Not every dispute is easily settled by checking the data, as you point out. Whether, in the face or intelligent disagreement by an intellectual peer, sticking to one’s guns is epistemically unjustified or dogmatic is the subject of a lively debate in contemporary epistemology. I tend toward the view that retaining a belief in the face of peer disagreement is not necessarily unjustified or unhumble.
You describe intellectual humility as “believing with the firmness the given belief merits,” where firmness is determined by “the reliability of the cognitive faculties that produced it.” I think your account actually names another intellectual virtue: “intellectual firmness,” where persons have the appropriate level of “hold” with respect to their beliefs. Dogmatists embrace their beliefs too firmly and, I would argue, Pyrrhonian skeptics too lightly. Sometimes people become set in their ways, calcified in their beliefs. We can imagine someone saying, “I’ve always believed that thus and such is the case, and I’m not about to change my mind at this stage of life.” Here we have a person who has calcified intellectually, and whose firmness of belief is not a function of its reliability, but born out of a desire to avoid the difficulty of re-thinking some issue. I agree that this is intellectually subpar, but it’s not clear that this person’s reluctance to rethink some belief is owing to vanity, arrogance, conceit, or some other species of pride. Nor would someone necessarily lack humility who, untutored in statistics and probability, formed a belief with greater firmness than probabilistic reasoning strictly allows. In fact, we can also imagine this same person being quite willing to reassess her level of firmness upon being corrected. In sum, I don’t think it will do to analyze intellectual humility as a function of one’s beliefs conforming to the reliability of the faculties that produced it. But I do think you’ve put your finger on another important intellectual virtue.
JC comment: Wood’s essay provides much food for thought. In the 1980’s when I first entered into the field of science professionally, to me it seemed that humility was ingrained in the culture of science and the few scientists that were self promoting and engaged with the media were viewed with some suspicion. In the 21st century, scientists are under pressure from their funding agencies and their institutions to communicate the broader aspects of their science. Scientists engaging with the public is a good thing; but the incentives in place don’t seem to reward humility in a scientist.
The policy relevance of climate science has created a caste of ‘rock star’ scientists who are frequently in the media and have established themselves in position of power (within the scientific field and to some extent in the policy arena). The career awards going to these rock star scientists are substantial; not just research awards from professional societies, but often cash awards in six or even seven figures. By the 1980’s standards, some of these rock star scientists would not necessarily have been particularly noteworthy or remarkable.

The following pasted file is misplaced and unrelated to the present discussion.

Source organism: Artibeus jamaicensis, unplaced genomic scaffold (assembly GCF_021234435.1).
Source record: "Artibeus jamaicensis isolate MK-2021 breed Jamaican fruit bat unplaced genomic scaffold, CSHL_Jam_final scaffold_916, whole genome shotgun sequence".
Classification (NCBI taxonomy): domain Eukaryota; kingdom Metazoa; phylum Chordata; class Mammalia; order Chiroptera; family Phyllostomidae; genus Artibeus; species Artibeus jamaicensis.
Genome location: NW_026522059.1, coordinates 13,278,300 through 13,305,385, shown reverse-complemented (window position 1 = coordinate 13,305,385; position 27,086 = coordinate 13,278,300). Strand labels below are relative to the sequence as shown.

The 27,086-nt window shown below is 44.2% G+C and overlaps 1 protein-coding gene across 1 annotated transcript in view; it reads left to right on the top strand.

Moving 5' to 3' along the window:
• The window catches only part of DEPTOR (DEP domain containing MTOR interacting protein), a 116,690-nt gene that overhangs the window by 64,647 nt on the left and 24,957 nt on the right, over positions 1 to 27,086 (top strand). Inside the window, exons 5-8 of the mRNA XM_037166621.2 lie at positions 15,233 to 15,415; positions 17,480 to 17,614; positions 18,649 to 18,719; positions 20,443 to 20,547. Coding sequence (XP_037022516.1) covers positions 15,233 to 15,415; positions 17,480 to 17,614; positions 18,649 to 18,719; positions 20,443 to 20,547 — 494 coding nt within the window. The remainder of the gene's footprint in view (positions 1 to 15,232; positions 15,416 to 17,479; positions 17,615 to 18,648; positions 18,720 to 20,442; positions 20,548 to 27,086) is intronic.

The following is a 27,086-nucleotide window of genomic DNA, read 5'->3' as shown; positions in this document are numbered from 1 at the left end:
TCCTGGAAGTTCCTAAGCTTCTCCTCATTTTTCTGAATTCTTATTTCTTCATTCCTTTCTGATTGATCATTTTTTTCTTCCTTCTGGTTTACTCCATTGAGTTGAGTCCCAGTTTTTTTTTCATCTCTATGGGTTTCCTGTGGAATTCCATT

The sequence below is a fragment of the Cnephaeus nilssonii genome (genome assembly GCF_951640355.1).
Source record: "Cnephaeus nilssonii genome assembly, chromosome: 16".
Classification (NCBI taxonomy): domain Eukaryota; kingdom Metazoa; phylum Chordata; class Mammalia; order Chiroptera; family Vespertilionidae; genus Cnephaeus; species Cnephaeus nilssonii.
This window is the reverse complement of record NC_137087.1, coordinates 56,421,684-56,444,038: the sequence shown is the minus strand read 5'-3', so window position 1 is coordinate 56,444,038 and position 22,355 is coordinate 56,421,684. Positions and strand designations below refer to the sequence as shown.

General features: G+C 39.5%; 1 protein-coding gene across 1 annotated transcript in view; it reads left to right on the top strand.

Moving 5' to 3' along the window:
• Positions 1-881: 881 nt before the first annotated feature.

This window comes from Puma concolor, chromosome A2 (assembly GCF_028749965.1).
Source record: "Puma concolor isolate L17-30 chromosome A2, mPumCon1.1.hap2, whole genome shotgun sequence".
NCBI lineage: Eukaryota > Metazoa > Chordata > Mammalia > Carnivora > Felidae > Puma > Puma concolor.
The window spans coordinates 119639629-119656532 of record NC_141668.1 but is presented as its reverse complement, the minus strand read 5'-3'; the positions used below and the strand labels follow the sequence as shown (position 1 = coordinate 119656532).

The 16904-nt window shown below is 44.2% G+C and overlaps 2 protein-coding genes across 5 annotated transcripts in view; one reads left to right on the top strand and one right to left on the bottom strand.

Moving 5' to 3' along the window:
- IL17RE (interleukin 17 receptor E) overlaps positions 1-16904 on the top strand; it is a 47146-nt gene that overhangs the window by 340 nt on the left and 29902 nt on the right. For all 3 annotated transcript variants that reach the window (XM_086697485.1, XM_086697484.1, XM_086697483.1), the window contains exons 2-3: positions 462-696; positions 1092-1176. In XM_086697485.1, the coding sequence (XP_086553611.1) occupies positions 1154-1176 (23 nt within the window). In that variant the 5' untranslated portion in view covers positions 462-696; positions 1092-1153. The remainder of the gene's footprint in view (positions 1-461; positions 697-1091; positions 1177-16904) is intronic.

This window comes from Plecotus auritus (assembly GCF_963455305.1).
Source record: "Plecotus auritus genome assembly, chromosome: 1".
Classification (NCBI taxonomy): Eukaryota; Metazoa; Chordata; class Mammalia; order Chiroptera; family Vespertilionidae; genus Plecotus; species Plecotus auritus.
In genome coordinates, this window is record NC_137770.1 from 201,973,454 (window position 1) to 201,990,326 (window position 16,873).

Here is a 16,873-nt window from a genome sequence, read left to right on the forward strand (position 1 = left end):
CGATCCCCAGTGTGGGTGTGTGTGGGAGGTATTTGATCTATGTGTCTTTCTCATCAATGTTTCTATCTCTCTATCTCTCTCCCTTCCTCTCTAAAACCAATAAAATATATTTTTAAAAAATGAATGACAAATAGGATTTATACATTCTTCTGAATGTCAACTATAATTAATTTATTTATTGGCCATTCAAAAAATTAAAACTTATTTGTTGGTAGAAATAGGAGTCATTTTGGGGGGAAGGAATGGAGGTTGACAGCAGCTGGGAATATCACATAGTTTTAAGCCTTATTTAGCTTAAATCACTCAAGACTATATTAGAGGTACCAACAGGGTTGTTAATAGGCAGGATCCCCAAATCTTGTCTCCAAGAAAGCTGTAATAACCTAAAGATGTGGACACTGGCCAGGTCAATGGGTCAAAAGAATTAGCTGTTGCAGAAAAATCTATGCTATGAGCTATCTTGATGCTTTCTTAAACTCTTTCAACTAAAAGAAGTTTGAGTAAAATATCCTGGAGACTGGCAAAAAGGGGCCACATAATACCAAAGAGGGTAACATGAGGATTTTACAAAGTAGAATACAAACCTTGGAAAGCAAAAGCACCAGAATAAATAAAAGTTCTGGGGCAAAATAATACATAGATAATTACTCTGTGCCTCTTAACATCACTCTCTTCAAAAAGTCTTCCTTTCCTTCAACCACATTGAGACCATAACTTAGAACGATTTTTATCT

In the wake of ClimateGate, a common criticism of the scientists and those who defended them was arrogance. The value of science is not judged by whether or not the scientists are arrogant or humble; however arrogance and defensive behavior can blind a scientist to the idea that they might be wrong and lead to unjustified dismissal of skeptical arguments. When arrogance is institutionalized (e.g. the IPCC and AAAS have been criticized in this way), then the self correcting methods of science are put at risk.
What motivates an individual scientist can be complex; somewhere all research scientists started with a passionate curiosity about a scientific question. Over the course of trying to succeed in a scientific career, issues of promotion, salary increases, research funding and peer recognition can become substantial motivators, often at the expense of intellectual courage and other traits that made them a good research scientist in the first place. When conducting research on a politically controversial topic such as climate change, the potential for conflicts and challenges to intellectual integrity increases.
The scientists, universities, funding agencies, and professional societies seem to have a social contract whereby scientists with ‘flash’ are unduly rewarded. Unfortunately, this motivates scientists to work on the flashy low-hanging fruit topics (e.g. climate change impacts), rather than doing the deep, difficult, painstaking work to make progress on the fundamental challenges.
That is how I view it anyways. While establishment climate science seems to have lost its capacity for surprise, I suspect that nature has some surprises in store for us.